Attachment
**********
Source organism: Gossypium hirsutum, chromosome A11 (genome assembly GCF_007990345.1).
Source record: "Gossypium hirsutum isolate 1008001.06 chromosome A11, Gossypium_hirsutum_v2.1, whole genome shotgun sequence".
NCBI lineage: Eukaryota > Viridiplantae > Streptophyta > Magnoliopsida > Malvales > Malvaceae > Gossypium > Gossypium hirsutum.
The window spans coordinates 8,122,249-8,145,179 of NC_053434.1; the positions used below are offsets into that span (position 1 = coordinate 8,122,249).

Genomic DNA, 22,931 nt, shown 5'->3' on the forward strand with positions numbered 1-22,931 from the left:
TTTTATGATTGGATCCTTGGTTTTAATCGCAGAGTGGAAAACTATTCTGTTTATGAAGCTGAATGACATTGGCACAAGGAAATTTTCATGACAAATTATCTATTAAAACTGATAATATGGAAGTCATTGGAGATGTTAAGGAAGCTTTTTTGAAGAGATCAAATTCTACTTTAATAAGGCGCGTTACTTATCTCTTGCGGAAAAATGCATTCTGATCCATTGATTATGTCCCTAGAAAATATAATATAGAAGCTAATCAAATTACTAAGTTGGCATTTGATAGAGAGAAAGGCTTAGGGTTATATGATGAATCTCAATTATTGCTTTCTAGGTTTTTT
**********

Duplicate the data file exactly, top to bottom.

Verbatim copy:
Source organism: Gossypium hirsutum, chromosome A11 (genome assembly GCF_007990345.1).
Source record: "Gossypium hirsutum isolate 1008001.06 chromosome A11, Gossypium_hirsutum_v2.1, whole genome shotgun sequence".
NCBI lineage: Eukaryota > Viridiplantae > Streptophyta > Magnoliopsida > Malvales > Malvaceae > Gossypium > Gossypium hirsutum.
The window spans coordinates 8,122,249-8,145,179 of NC_053434.1; the positions used below are offsets into that span (position 1 = coordinate 8,122,249).

Genomic DNA, 22,931 nt, shown 5'->3' on the forward strand with positions numbered 1-22,931 from the left:
TTTTATGATTGGATCCTTGGTTTTAATCGCAGAGTGGAAAACTATTCTGTTTATGAAGCTGAATGACATTGGCACAAGGAAATTTTCATGACAAATTATCTATTAAAACTGATAATATGGAAGTCATTGGAGATGTTAAGGAAGCTTTTTTGAAGAGATCAAATTCTACTTTAATAAGGCGCGTTACTTATCTCTTGCGGAAAAATGCATTCTGATCCATTGATTATGTCCCTAGAAAATATAATATAGAAGCTAATCAAATTACTAAGTTGGCATTTGATAGAGAGAAAGGCTTAGGGTTATATGATGAATCTCAATTATTGCTTTCTAGGTTTTTT